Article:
The Ensign Group, America’s Biggest Nursing Home Corporation, Had a Banner Year in 2020

The American Health Care Association’s Well-Funded PR Machine Is Promoting a False Narrative.  The Ensign Group’s 10-K Debunks the Industry “Hardship Claim.”

The AHCA – the long-term care industry’s lobbying arm – has a perpetual propaganda machine which incessantly cranks out a hardship narrative.  By operating mostly behind a veil of secrecy, the industry has been able to convince the public and legislators that profitability is so meager that firms are barely making it and, consequently, are on the verge of exiting the business.

Let’s consider the industry’s narrative in the context of what we are learning from publicly listed firms required to file financial statements with the Securities & Exchange Commission (available to the public).   I will begin a series of posts with the consolidated financial statement of The Ensign Group, one of the handful of publicly listed long-term care corporations.  I consider the Ensign Group to be the largest skilled nursing corporation with over 300 stand-alone nursing homes.

Other companies owning and operating skilled nursing facilities have larger annual revenues, but they are Real Estate Investment Trusts with a diverse portfolio in the broader senior housing realm. The Ensign Group owns and operates facilities in buildings it also owns.  For this reason, I’m claiming that it is the “biggest” skilled nursing corporation.

2020: A Banner Year For The Ensign Group

On a February 4th conference call, The Ensign Group reported the following:

  • Earnings per share of $3.06, an increase of 86.6% over the prior year.

  • Revenues of $2.4 billion, an increase of 18% over the prior year.

  • Net income of $174.6 million, an increase of 74.8% over the prior year.  This is “GAAP net income.”  GAAP is Generally Accepted Accounting Principles.  This measure of net income will be significantly lower than non-GAAP measures, a fact with which I don’t need to bother readers.

  • Liquidity, which is of great importance to shareholders, remains strong with $236.6 million in cash and equivalents on hand, and $340 million of available capacity under its line-of-credit facility.

  • The company returned approximately $150 million relief funds provided under the CARES Act.  Given the company’s strong financial condition, it’s interesting that a corporation as large and in solid financial condition would have received these grants in the first instance.

Financial Engineering through Patient Arbitrage

As we unravel the finances of the long-term care industry during the COVID-19 pandemic, we need to access all data pertaining to corporate patient mix.  Furthermore, it’s well-known that patient care reimbursed by Medicare is much higher than reimbursement from Medicaid. Also, premiums are paid for patients with COVID.

 Although there is plenty of evidence that Medicaid is profitable, providers will manipulate their business in favor of Medicare patients.  I call this “patient arbitrage.”  Given that protecting and enhancing shareholder value is the primary objective of long-term care corporations, no one should be surprised by the practice of seeking higher reimbursement patients.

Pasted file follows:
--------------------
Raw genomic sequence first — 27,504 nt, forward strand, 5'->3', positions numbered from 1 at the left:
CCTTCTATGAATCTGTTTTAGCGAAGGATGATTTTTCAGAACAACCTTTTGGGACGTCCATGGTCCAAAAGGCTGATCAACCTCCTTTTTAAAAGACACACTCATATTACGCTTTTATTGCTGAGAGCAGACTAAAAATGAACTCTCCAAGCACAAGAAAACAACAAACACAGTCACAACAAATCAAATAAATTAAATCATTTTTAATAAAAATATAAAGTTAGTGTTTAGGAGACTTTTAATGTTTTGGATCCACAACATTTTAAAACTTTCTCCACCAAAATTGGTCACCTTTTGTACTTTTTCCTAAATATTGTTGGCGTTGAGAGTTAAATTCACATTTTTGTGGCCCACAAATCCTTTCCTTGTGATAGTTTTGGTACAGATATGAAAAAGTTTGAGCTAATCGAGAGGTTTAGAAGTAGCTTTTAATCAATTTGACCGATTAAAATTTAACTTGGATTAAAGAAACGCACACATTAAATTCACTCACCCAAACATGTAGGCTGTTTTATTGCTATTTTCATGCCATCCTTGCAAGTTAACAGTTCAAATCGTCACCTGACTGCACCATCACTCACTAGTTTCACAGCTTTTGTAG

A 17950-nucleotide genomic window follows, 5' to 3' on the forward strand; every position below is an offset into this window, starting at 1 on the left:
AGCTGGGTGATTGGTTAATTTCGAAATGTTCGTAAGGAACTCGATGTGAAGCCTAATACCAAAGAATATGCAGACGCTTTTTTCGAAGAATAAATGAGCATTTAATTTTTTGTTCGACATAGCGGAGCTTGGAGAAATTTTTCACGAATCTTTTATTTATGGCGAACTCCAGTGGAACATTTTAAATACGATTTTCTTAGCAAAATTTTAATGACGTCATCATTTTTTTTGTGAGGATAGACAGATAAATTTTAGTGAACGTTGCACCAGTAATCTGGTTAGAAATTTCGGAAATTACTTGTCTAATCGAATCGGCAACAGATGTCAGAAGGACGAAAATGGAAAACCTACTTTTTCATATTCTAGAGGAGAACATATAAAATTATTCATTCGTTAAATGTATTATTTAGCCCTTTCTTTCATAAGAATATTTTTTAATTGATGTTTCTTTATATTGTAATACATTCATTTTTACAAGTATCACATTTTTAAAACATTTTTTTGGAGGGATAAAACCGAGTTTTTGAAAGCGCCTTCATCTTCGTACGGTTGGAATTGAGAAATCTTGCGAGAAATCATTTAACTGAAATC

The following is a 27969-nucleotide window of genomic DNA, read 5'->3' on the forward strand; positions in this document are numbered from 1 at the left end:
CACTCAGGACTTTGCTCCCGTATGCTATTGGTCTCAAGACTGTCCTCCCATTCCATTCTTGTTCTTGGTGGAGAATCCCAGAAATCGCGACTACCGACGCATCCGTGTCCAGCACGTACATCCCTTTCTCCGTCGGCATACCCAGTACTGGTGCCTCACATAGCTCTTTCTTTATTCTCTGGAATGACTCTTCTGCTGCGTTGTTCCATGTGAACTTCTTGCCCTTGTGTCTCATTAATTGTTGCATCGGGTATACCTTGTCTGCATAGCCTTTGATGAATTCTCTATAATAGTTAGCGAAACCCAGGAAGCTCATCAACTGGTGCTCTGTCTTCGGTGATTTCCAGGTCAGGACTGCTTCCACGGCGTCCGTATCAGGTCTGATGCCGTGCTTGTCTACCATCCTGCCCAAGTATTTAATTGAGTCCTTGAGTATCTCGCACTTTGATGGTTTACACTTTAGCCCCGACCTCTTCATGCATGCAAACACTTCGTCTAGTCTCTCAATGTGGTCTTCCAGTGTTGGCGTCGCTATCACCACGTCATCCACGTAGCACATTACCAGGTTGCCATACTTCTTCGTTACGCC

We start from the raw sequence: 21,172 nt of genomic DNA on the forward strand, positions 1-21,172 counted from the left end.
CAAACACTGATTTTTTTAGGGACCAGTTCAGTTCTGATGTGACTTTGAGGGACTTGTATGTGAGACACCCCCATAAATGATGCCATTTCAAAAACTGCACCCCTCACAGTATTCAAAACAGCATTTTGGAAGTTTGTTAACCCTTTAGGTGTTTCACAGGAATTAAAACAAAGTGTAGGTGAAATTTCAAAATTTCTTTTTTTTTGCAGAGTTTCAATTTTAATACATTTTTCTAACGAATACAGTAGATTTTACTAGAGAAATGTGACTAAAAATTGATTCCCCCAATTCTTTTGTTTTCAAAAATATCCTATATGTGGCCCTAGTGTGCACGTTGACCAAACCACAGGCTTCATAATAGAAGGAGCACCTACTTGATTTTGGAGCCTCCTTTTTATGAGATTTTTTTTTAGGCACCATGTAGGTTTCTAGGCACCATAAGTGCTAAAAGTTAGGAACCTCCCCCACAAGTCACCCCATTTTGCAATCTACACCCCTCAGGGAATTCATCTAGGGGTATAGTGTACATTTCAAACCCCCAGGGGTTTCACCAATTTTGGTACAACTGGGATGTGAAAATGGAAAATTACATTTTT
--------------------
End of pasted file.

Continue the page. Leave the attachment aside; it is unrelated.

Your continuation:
By perusing The Ensign Group financial statements and promotional material, I surmise, reading between the lines, that the pressure on management at each facility to maximize revenue is rather intense. Here is a quote from the February 4th Conference Call:

Port noted that as evidence of the medical communities’ confidence in their local operations’ clinical capabilities, the Company saw a marked improvement in patient volumes, especially with high acuity and skilled patients with a 7.2% and 10.8% increase in Medicare census and 6.2% and 5.7% in managed care census, sequentially from second quarter to third quarter and third quarter to fourth quarter for same store and transitioning portfolio, respectively.

This improvement in our admissions trends not only gives us great confidence that we can continue to perform well as the pandemic stubbornly persists in many of our largest markets, but it also gives us confidence that we are in an excellent position to see occupancies normalize to pre-pandemic levels even while the pandemic continues to impact us and our patients. Because we have been working arm in arm with our hospital and managed care partners during this pandemic to care for both COVID-19 positive and negative patients with complex medical needs, our operations have solidified the critical role they play in the post-acute care continuum as an essential and cost-effective setting for highly complex patients.

Don’t Cry for Long-Term Care Corporations: Demand Accountability!

Most restaurants, movie theatres, and other small businesses in your community could only hope to have the government provided revenue stream as that provided to long-term care corporations throughout 2020 while the COVID scourge killed at least 200,000 people in their care.  As the pandemic is brought under control, it is important to demand answers from our political representatives.  What did providers do for patients and families versus shareholders?  Why were nursing home systems in countries throughout Asia, Australia, New Zealand, and other parts of the world able to keep death in long-term care facilities so much lower than the United States? If our government is not presented with these and other questions along with a demand for answers, patients in nursing homes will remain vulnerable to the next pandemic.